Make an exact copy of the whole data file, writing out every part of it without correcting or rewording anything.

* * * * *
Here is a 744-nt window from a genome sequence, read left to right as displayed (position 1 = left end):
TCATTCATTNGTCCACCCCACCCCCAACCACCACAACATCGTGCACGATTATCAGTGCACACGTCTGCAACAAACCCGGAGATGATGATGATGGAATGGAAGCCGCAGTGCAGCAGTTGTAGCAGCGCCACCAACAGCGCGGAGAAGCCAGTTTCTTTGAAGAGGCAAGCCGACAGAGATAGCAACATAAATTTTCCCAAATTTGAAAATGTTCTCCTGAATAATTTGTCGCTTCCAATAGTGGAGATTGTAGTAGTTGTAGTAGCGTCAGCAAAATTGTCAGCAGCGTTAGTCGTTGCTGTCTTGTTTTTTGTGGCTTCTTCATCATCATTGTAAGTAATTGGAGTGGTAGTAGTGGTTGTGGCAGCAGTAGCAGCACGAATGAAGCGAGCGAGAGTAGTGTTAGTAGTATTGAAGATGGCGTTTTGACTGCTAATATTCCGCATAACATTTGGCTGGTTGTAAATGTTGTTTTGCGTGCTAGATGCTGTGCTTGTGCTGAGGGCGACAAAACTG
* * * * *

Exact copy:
Here is a 744-nt window from a genome sequence, read left to right as displayed (position 1 = left end):
TCATTCATTNGTCCACCCCACCCCCAACCACCACAACATCGTGCACGATTATCAGTGCACACGTCTGCAACAAACCCGGAGATGATGATGATGGAATGGAAGCCGCAGTGCAGCAGTTGTAGCAGCGCCACCAACAGCGCGGAGAAGCCAGTTTCTTTGAAGAGGCAAGCCGACAGAGATAGCAACATAAATTTTCCCAAATTTGAAAATGTTCTCCTGAATAATTTGTCGCTTCCAATAGTGGAGATTGTAGTAGTTGTAGTAGCGTCAGCAAAATTGTCAGCAGCGTTAGTCGTTGCTGTCTTGTTTTTTGTGGCTTCTTCATCATCATTGTAAGTAATTGGAGTGGTAGTAGTGGTTGTGGCAGCAGTAGCAGCACGAATGAAGCGAGCGAGAGTAGTGTTAGTAGTATTGAAGATGGCGTTTTGACTGCTAATATTCCGCATAACATTTGGCTGGTTGTAAATGTTGTTTTGCGTGCTAGATGCTGTGCTTGTGCTGAGGGCGACAAAACTG